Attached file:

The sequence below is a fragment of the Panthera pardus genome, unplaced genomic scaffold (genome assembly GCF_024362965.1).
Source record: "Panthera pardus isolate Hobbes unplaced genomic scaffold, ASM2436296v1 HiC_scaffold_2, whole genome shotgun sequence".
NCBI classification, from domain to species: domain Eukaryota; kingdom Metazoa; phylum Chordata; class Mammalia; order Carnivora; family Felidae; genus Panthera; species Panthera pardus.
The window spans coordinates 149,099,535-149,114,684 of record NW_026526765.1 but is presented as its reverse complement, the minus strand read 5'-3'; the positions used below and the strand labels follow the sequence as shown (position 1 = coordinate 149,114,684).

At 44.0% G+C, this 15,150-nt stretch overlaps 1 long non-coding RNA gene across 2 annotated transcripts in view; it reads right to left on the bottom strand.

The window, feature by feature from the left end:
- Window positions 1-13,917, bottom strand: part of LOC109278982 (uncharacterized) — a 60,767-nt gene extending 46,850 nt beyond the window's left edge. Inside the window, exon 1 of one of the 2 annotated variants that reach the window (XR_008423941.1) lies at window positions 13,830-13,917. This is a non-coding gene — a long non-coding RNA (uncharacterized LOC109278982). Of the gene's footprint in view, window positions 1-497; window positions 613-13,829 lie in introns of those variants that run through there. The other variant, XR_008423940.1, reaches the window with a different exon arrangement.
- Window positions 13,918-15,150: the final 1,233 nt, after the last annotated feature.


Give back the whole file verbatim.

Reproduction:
The sequence below is a fragment of the Panthera pardus genome, unplaced genomic scaffold (genome assembly GCF_024362965.1).
Source record: "Panthera pardus isolate Hobbes unplaced genomic scaffold, ASM2436296v1 HiC_scaffold_2, whole genome shotgun sequence".
NCBI classification, from domain to species: domain Eukaryota; kingdom Metazoa; phylum Chordata; class Mammalia; order Carnivora; family Felidae; genus Panthera; species Panthera pardus.
The window spans coordinates 149,099,535-149,114,684 of record NW_026526765.1 but is presented as its reverse complement, the minus strand read 5'-3'; the positions used below and the strand labels follow the sequence as shown (position 1 = coordinate 149,114,684).

At 44.0% G+C, this 15,150-nt stretch overlaps 1 long non-coding RNA gene across 2 annotated transcripts in view; it reads right to left on the bottom strand.

The window, feature by feature from the left end:
- Window positions 1-13,917, bottom strand: part of LOC109278982 (uncharacterized) — a 60,767-nt gene extending 46,850 nt beyond the window's left edge. Inside the window, exon 1 of one of the 2 annotated variants that reach the window (XR_008423941.1) lies at window positions 13,830-13,917. This is a non-coding gene — a long non-coding RNA (uncharacterized LOC109278982). Of the gene's footprint in view, window positions 1-497; window positions 613-13,829 lie in introns of those variants that run through there. The other variant, XR_008423940.1, reaches the window with a different exon arrangement.
- Window positions 13,918-15,150: the final 1,233 nt, after the last annotated feature.